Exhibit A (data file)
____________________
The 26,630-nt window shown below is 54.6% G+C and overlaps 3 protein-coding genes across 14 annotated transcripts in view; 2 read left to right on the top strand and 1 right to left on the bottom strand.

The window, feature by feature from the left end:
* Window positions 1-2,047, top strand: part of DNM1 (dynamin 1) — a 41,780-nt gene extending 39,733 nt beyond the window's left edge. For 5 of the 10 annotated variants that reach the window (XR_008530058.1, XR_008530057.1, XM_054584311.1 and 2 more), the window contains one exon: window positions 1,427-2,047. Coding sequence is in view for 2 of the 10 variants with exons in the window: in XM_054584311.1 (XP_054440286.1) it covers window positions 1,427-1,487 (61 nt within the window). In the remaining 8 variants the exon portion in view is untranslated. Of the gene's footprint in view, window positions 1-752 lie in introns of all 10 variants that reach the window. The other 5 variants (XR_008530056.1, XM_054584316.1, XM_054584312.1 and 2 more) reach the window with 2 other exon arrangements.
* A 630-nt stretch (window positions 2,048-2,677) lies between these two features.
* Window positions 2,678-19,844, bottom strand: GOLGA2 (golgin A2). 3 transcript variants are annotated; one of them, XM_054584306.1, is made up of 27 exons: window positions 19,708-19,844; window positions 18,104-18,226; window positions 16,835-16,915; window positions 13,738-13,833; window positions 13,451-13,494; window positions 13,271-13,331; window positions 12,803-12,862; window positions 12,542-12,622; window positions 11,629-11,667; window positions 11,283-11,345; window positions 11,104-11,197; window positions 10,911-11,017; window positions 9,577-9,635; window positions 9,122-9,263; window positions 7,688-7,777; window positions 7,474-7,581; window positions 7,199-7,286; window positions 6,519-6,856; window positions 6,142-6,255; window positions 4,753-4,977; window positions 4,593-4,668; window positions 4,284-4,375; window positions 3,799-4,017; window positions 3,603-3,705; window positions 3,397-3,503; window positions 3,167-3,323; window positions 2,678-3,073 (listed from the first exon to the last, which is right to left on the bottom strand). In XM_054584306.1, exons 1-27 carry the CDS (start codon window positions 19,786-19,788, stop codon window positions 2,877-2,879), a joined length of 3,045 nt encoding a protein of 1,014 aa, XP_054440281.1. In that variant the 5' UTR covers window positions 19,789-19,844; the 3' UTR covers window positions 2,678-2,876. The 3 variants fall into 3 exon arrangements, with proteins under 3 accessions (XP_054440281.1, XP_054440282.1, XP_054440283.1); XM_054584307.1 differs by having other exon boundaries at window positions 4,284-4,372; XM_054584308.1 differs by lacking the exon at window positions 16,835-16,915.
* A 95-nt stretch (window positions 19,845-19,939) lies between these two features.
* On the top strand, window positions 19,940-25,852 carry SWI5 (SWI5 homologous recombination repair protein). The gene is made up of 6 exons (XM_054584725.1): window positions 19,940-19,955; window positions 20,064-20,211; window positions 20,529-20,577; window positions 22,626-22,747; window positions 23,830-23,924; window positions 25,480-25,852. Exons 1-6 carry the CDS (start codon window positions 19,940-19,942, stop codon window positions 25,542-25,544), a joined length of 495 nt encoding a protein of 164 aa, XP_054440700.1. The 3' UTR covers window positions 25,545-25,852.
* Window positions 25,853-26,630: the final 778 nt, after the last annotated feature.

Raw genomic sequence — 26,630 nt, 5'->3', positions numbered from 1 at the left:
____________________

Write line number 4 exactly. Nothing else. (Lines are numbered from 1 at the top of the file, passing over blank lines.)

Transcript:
* A 630-nt stretch (window positions 2,048-2,677) lies between these two features.